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Parody of the gleichschaltung process

Neofascism in the White House

Not only a new administration, but a new ideology has now taken up residence at the White House: neofascism. It resembles in certain ways the classical fascism of Italy and Germany in the 1920s and ’30s, but with historically distinct features specific to the political economy and culture of the United States in the opening decades of the twenty-first century.… | more…

City College of San Francisco Teachers Protest

A Teachers Union Against Itself

Organized Labor and the Crisis at City College of San Francisco

How did a community college that had managed to serve and retain most of its student population and remain fiscally sound amid a recession and a budget crisis become the target of condemnation by accrediting authorities? The answer involves a disastrous collision of corporate education reform, administrative arrogance, and timid, undemocratic union leadership.… | more…

New this week!
Nicolas Maduro & Marta harnecker

‘A New Revolutionary Subject’

Marta Harnecker interviewed by Tassos Tsakiroglou

This article will be made available online on April 24th.

Although today there are some setbacks in the region, nobody can deny that there is a huge difference between the Latin America that Hugo Chávez inherited and the Latin America he left us. A new revolutionary subject has been created.… | more…

Richard Seymour

‘Mourning and Militancy’

Richard Seymour interviewed by Michael D. Yates

There is a degree of unpredictability in politics today that presents opportunities for those who aren’t too constrained by past experience to see them. We’re seeing the possibility of regenerating a left that has previously been ground down to the scale of atoms, one that, if it adapts creatively to the coming defeats, can prepare the ground for success. But that means recognizing that the history of the left is a history of defeats; it is a history of the vanquished.… | more…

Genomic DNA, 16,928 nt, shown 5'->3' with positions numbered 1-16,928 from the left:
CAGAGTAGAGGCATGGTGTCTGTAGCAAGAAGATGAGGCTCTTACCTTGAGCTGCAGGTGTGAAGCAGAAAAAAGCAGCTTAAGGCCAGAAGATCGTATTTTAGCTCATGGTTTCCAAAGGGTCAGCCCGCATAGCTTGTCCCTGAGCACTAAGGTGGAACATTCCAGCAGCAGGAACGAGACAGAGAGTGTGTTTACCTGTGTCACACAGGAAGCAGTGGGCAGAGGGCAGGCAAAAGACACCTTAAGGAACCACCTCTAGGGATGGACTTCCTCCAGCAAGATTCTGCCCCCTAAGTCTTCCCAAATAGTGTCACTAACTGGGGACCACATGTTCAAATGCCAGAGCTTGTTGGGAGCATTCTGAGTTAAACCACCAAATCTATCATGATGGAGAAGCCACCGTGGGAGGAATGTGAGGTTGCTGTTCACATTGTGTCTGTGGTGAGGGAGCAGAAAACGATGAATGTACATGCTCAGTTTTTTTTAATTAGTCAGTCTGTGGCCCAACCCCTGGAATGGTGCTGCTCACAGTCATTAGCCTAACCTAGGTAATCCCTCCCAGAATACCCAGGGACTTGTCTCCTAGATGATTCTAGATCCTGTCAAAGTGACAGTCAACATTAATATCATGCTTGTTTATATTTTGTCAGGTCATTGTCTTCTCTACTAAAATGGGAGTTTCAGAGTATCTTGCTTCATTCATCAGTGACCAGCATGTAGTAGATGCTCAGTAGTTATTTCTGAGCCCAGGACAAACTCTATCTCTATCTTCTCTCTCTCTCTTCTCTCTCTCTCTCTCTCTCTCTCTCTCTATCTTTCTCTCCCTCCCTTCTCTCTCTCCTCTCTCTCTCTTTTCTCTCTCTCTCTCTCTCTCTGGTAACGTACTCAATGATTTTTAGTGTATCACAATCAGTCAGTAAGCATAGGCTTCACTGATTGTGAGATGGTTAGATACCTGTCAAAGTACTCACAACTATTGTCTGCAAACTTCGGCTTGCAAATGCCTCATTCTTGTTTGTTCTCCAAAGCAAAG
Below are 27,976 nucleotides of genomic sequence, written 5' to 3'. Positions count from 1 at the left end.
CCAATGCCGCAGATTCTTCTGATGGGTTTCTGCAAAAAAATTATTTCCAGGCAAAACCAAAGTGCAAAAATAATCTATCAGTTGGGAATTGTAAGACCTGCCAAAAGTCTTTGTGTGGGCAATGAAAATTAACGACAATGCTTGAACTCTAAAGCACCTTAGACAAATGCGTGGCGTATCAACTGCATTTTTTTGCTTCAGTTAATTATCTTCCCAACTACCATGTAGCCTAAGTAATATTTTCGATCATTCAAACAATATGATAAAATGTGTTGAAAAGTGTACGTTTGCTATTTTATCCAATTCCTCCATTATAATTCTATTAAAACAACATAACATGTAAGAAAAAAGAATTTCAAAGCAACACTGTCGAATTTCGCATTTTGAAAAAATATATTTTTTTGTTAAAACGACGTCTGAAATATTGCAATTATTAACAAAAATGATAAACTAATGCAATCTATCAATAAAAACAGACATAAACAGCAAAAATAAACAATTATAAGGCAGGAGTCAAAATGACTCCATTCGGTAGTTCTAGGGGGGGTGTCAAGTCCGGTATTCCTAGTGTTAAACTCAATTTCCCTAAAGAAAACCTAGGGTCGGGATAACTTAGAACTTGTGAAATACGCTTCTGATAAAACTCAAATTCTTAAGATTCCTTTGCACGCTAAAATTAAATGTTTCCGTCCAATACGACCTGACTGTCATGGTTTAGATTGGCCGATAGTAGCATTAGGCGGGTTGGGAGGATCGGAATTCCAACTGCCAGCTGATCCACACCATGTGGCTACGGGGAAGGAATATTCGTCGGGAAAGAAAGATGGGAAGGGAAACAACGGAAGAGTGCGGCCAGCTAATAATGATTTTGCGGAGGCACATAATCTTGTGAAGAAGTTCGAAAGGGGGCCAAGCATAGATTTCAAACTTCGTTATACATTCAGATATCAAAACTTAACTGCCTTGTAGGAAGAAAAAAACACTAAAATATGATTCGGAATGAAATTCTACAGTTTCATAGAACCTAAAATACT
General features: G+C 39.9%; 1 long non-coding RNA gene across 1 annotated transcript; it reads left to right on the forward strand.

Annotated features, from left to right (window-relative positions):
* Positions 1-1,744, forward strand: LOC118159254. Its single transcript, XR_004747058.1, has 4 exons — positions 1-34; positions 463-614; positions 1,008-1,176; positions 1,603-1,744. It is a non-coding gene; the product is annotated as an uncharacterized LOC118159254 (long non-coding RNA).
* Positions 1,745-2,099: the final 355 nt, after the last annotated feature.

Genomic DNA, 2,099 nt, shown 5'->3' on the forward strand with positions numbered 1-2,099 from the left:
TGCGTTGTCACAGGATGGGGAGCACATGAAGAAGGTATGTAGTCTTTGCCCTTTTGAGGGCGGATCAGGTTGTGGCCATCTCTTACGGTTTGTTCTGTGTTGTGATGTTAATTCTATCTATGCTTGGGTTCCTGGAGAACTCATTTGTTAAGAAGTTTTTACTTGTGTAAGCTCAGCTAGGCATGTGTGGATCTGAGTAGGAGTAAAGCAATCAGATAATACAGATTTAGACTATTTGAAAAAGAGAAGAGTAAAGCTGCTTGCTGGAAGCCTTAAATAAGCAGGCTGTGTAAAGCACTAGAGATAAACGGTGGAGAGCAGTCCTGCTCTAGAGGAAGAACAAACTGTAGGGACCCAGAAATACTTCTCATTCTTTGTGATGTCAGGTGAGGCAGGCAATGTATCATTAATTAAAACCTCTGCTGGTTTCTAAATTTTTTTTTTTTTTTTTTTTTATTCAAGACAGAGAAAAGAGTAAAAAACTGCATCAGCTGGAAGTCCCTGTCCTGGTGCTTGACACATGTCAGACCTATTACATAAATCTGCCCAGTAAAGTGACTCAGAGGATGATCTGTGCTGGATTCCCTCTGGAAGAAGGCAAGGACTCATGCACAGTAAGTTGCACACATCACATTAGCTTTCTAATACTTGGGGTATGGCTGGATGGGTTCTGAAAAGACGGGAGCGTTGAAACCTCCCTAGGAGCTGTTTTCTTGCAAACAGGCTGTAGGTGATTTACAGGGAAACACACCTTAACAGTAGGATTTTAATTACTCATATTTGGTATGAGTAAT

Union Power: The United Electrical Workers in Erie, Pennsylvania

Union Power: The United Electrical Workers in Erie, Pennsylvania

If you’re lucky enough to be employed today in the United States, there’s about a one-in-ten chance that you’re in a labor union. And even if you’re part of that unionized 10 percent, chances are your union doesn’t carry much economic or political clout. But this was not always the case, as historian and activist James Young shows in this vibrant story of the United Electrical Workers Union. The UE, built by hundreds of rank-and-file worker-activists in the quintessentially industrial town of Erie, Pennsylvania, was able to transform the conditions of the working class largely because it went beyond the standard call for living wages to demand quantum leaps in worker control over workplaces, community institutions, and the policies of the federal government itself.… | more…

2013 Immigration Reform March

Marx on Immigration

Workers, Wages, and Legal Status